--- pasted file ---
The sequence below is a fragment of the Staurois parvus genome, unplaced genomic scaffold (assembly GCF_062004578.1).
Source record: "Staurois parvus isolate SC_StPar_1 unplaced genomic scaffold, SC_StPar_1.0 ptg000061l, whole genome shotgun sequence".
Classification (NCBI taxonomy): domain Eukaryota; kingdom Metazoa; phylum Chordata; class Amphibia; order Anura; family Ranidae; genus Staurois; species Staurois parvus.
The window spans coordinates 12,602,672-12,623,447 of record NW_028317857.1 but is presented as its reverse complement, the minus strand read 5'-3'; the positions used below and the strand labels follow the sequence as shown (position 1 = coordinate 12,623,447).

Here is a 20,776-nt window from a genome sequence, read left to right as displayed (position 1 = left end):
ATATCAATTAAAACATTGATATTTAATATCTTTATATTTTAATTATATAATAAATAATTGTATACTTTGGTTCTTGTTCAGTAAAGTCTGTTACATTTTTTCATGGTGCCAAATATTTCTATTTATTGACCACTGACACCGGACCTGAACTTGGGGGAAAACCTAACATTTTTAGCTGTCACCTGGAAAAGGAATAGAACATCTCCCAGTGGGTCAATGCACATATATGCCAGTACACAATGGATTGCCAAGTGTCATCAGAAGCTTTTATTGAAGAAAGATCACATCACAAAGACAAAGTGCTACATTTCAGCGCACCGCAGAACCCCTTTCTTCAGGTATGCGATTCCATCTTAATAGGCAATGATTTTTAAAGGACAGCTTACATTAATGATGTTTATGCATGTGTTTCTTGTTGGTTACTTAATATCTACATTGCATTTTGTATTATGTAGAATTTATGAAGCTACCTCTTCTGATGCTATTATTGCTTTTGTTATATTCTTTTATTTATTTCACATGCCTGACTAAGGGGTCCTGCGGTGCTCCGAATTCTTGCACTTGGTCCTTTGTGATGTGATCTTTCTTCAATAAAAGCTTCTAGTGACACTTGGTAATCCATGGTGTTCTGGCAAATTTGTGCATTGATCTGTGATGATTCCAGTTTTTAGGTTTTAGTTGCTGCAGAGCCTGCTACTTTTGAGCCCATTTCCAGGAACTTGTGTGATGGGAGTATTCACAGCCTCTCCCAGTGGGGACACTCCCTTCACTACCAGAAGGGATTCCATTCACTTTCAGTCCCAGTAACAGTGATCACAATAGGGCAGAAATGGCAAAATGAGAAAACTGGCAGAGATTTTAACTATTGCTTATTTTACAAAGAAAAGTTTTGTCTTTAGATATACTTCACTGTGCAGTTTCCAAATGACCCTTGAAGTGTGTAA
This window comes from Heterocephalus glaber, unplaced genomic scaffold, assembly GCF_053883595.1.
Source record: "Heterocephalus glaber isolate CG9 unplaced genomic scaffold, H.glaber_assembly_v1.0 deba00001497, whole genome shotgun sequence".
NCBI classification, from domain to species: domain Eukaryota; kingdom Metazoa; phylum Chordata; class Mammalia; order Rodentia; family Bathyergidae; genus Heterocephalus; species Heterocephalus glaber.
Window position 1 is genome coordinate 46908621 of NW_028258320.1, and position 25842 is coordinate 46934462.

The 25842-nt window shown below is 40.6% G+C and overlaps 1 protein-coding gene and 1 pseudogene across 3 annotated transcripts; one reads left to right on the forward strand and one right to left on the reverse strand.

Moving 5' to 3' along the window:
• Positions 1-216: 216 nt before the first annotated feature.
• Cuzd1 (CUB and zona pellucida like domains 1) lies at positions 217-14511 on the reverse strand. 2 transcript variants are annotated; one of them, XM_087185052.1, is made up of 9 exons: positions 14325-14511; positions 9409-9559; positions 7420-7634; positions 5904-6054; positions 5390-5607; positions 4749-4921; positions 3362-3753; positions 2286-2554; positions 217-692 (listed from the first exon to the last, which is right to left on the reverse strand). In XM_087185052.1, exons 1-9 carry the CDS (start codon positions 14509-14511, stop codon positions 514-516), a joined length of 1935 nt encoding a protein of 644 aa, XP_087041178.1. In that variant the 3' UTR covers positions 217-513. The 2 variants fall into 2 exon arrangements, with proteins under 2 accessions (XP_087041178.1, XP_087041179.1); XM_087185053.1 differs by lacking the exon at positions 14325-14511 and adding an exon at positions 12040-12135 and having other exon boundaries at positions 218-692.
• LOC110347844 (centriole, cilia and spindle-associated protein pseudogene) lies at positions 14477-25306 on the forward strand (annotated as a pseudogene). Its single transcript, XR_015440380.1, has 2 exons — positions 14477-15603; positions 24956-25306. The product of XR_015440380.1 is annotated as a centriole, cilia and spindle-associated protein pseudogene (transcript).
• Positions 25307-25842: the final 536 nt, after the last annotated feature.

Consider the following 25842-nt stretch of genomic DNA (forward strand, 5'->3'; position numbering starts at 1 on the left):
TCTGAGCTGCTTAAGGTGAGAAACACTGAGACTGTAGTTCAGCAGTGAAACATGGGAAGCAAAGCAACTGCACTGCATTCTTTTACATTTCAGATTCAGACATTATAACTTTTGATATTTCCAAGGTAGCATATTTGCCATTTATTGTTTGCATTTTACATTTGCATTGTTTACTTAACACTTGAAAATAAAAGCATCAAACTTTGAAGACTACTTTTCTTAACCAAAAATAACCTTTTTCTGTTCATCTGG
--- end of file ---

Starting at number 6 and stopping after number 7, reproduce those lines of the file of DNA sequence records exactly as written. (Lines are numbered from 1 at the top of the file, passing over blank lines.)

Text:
ATATCAATTAAAACATTGATATTTAATATCTTTATATTTTAATTATATAATAAATAATTGTATACTTTGGTTCTTGTTCAGTAAAGTCTGTTACATTTTTTCATGGTGCCAAATATTTCTATTTATTGACCACTGACACCGGACCTGAACTTGGGGGAAAACCTAACATTTTTAGCTGTCACCTGGAAAAGGAATAGAACATCTCCCAGTGGGTCAATGCACATATATGCCAGTACACAATGGATTGCCAAGTGTCATCAGAAGCTTTTATTGAAGAAAGATCACATCACAAAGACAAAGTGCTACATTTCAGCGCACCGCAGAACCCCTTTCTTCAGGTATGCGATTCCATCTTAATAGGCAATGATTTTTAAAGGACAGCTTACATTAATGATGTTTATGCATGTGTTTCTTGTTGGTTACTTAATATCTACATTGCATTTTGTATTATGTAGAATTTATGAAGCTACCTCTTCTGATGCTATTATTGCTTTTGTTATATTCTTTTATTTATTTCACATGCCTGACTAAGGGGTCCTGCGGTGCTCCGAATTCTTGCACTTGGTCCTTTGTGATGTGATCTTTCTTCAATAAAAGCTTCTAGTGACACTTGGTAATCCATGGTGTTCTGGCAAATTTGTGCATTGATCTGTGATGATTCCAGTTTTTAGGTTTTAGTTGCTGCAGAGCCTGCTACTTTTGAGCCCATTTCCAGGAACTTGTGTGATGGGAGTATTCACAGCCTCTCCCAGTGGGGACACTCCCTTCACTACCAGAAGGGATTCCATTCACTTTCAGTCCCAGTAACAGTGATCACAATAGGGCAGAAATGGCAAAATGAGAAAACTGGCAGAGATTTTAACTATTGCTTATTTTACAAAGAAAAGTTTTGTCTTTAGATATACTTCACTGTGCAGTTTCCAAATGACCCTTGAAGTGTGTAA
This window comes from Heterocephalus glaber, unplaced genomic scaffold, assembly GCF_053883595.1.